Well officially it is still Winter, however today we were finally able to get our tomatoes in. I have been trying to do this for over a week now, It just takes so much time. You don't just dig a hole in the ground and throw in your plant. I wish it was that simple! Usually it is a long process, but it has been unusually long this year as Linda has been working/observing at the hospital and I am trying out some new things on the growing front.
One of the big things is plastic mulch. I hope it saves more time than it took to put down, as my knees are really paying the price tonight. I used plastic mulch, on a limited basis last season and had great success. This year I am increasing my plantings in plastic mulch and I hope it pays off. The advantages of plastic mulch is weed suppression. However, the best advantage, especially in the early spring is plastic mulch helps warm the soil beneath it. Since warm weather plants, such as tomatoes, like warm soil to grow in. The minimum soil temperature I like to go with is 60 degrees. At 60 degrees, I plant tomatoes. Well this year, inside the high tunnel without any mulch it is already over 60 degrees, I hope this will speed up the growth of these plants and maybe we will have tomatoes by Memorial Day! Ok, maybe even sooner if this weather holds!
So here is what I have been working on for the last 4-6 days.
Step one, dig all remaining carrots in the building. We had lots of carrots left. While they were still growing and getting bigger, I need the space for a new crop. In addition, I needed to remove any and all plant debris, weeds, carrot tops, the last of the lettuce and Kale and any thing else in the tunnel that is green. I know I have had some problems with aphids over the winter, and I don't want to start off on the wrong foot this year. I will be monitoring these plants very carefully for the next few weeks and treat them if the aphids come back. I REALLY hope I was able to get rid of them. It would make me a happy camper!
After all the debris is removed it is time to remove all the drip lines, (3 runs per bed times 6 beds or 18 lines). These get pulled out into the yard. After they beds are clear I till up all the beds. Turning up all the unusual ( lost butter knife for popping plants out of cell packs and toads) to the usual root balls and missed carrots.
Once this is done, usually 45 minutes to 1 hour later, it is time to spread out the compost and add any soil amendments. I always add sulfur to help lower the pH of my soil and I add some epsom salts ( helped with preventing blossom end rot last year, thought I would try again this year). The compost is carried in one scoop full at a time or one bucket full at a time. I am getting better at this and it only takes 45 minutes or so. I add an inch or two to the center of the bed and now it is time to work it in. This is where I remembered to start taking pictures!
Beds cleaned out, drip removed, tilled up, added compost and sulfur, tilled in
A close up view, I see I missed some bindweed and henbit.
Now time for the drip tape reinstalling (sorry no pictures, I forgot) I pulled two lines for each bed in from the yard and laid them out and connected to the header line. Then I turned them on to check for leaks. I had several, so I put in a splice. Now that the lines are in, time for plastic, nope, not yet. I had to bury the drip lines a few inches below the surface. So 12 more furrows for drip tape, spaced 12-14 inches apart and them cover them all back up. Now time for mulch!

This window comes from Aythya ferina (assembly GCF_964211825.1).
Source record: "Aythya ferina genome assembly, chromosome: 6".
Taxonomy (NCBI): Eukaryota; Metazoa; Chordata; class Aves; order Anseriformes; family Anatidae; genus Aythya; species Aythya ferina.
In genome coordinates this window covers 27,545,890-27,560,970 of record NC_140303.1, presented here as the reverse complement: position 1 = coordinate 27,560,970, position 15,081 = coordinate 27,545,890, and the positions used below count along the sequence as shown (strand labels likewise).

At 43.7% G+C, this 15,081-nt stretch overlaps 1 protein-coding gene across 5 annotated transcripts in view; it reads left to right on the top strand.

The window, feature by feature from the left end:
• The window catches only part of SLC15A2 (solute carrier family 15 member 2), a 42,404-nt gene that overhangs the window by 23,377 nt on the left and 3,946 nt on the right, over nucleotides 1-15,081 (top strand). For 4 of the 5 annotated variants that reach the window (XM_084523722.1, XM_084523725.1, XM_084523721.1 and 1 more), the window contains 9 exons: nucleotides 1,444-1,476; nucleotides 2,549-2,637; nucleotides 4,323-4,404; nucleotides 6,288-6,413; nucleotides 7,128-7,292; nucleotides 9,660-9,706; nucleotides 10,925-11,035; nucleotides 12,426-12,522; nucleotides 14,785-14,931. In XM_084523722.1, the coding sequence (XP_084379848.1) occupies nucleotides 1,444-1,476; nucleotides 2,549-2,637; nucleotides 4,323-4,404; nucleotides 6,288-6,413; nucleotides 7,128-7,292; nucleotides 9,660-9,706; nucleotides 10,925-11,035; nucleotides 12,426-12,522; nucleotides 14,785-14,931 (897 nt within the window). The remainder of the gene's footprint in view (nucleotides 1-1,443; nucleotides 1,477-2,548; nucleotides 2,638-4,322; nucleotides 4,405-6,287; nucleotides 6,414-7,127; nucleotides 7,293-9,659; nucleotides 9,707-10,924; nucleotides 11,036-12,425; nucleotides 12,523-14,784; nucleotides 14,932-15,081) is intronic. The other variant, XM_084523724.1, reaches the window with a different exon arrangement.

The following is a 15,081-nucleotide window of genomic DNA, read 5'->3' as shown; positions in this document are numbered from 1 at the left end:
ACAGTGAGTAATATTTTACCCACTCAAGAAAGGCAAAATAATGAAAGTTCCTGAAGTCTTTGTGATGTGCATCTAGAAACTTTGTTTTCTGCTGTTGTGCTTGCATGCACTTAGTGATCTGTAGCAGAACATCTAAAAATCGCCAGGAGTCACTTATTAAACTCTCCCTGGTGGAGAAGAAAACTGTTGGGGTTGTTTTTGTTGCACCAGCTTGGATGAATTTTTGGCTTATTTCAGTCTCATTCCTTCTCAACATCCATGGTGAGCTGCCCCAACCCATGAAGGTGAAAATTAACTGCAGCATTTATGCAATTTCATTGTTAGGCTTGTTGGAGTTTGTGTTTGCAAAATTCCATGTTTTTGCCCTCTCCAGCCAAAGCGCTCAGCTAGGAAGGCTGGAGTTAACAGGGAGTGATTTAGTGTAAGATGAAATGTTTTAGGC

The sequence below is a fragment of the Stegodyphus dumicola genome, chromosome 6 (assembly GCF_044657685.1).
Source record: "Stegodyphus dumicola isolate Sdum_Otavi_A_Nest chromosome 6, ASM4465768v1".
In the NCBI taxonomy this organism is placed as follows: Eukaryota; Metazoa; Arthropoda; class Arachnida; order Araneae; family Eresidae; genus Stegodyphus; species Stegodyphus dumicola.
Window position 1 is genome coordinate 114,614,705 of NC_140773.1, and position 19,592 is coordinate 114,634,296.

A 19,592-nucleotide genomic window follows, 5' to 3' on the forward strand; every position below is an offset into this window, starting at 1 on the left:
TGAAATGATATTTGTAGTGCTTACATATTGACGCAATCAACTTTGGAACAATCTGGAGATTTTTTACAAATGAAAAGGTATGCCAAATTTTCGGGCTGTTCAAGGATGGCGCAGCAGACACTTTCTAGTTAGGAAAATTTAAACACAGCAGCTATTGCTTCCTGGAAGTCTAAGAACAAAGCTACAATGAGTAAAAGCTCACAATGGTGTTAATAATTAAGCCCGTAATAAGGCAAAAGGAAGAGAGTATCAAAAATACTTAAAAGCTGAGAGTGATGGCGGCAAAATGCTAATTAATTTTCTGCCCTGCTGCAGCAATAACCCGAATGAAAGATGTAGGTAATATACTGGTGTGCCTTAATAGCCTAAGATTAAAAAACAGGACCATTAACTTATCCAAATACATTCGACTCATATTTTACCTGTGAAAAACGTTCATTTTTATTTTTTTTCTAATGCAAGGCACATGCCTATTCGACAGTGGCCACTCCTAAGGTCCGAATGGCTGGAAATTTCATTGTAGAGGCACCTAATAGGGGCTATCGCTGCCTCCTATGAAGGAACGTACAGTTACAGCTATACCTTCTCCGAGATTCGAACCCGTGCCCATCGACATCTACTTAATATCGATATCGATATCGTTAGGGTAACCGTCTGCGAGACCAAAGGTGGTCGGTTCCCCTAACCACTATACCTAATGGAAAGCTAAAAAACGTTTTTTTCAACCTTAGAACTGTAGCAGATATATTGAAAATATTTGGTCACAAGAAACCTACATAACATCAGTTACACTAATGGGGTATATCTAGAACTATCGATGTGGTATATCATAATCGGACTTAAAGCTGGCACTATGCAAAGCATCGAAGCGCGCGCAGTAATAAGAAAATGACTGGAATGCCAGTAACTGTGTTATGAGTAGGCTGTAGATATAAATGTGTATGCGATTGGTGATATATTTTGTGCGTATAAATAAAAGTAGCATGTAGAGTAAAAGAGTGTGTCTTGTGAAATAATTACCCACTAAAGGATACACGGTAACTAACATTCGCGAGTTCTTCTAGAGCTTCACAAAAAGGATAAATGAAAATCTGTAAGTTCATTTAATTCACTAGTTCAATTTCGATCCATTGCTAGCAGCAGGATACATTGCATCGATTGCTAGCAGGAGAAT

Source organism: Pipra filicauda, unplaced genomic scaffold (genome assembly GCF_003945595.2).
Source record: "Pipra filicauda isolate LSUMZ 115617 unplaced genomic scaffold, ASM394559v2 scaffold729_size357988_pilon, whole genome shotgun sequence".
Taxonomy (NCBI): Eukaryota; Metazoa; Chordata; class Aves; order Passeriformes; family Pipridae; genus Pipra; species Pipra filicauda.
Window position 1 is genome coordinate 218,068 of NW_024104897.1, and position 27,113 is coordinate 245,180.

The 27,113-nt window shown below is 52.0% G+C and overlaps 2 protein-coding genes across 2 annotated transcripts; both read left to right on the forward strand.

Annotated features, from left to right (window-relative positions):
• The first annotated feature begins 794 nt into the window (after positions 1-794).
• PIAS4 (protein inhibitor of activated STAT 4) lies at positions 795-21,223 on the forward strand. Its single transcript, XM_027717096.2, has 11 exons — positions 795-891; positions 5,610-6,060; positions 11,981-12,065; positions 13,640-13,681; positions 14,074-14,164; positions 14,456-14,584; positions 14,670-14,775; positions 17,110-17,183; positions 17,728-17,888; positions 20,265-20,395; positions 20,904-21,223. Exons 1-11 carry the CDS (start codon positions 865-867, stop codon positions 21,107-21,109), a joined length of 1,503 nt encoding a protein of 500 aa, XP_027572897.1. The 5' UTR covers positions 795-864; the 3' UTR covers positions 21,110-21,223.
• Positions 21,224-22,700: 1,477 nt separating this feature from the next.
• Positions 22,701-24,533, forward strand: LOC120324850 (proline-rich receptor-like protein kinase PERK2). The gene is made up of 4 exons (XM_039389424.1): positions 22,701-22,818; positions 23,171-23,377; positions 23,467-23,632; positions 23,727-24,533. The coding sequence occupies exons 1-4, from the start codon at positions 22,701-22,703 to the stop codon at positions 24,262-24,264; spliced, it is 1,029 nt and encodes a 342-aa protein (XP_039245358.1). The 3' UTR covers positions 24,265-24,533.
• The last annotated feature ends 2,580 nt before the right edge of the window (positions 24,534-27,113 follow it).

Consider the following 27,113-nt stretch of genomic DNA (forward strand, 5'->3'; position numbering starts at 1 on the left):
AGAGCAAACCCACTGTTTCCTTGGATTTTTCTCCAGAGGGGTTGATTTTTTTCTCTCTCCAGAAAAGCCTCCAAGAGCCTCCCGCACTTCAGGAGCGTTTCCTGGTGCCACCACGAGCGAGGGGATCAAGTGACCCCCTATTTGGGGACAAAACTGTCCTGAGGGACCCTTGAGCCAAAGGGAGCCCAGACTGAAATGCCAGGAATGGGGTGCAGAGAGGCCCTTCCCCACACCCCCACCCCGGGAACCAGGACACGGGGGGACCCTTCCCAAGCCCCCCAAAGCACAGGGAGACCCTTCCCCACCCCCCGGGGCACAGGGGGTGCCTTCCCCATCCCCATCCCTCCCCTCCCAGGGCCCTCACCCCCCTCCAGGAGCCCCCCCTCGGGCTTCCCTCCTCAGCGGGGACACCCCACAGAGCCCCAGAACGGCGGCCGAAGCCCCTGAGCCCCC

Time for helpers too. I had the girls come out and help. Their jobs varied from bring me this or that, to hold this, sit here to, Please don't fall down and get hurt!
We finished two beds, then I remembered to take some pictures.
Step one of laying the mulch, dig a 2 to 4 inch deep furrow on each side of the 3 foot bed and on the ends.
Next set the 4,ooo foot roll of plastic down on the bed. Yes it comes in smaller rolls, but it is cheaper if you buy it in larger rolls and I will use it all, just hopefully not this year! You bury the end under the dirt and then start to roll it down the bed. We usually go 12 feet and then pull the roll tight and the girls sit or hold the roll tight. I then go back and bury the edges, pulling it tight as we go. Then you repeat the process until you get to the end of the bed and then you go to the next one.
All of them helping hold the plastic in place on the second to last row.
This is what it looked like when we got all the beds covered.
Now it is time to plant, not quite. We had to lay out the rows on the plastic. To do this, we snap a chalk line on the plastic and it marks the center of the bed. This is a super easy and simple way to do this. Next you have to measure out the spacing (18 inches) and either cut an "X" or a "T" in the plastic with a utility knife. NOW it is time to plant.
I like to remove my plants from the cell trays and set them by the holes, about 15 to 2o at a time. If I had helpers, I would have them do this and I would plant.
As always my pictures start in the day and end in the night! Here we are all done.
Hopefully in 60-72 days we will be picking tomatoes. However, it is usually a little longer.
So the next time you get a tomato from us, we just didn't throw a plant in the ground, there was a lot of time and work that went into getting that tomato to you. We haven't even talked about trellising and pruning or even covering with row cover for cold nights and uncovering during the day, or picking or hauling to market, watering, pests, etc!!!!!!!!!!
No matter what, I still enjoy what I do. Now I wish I had a mulch layer!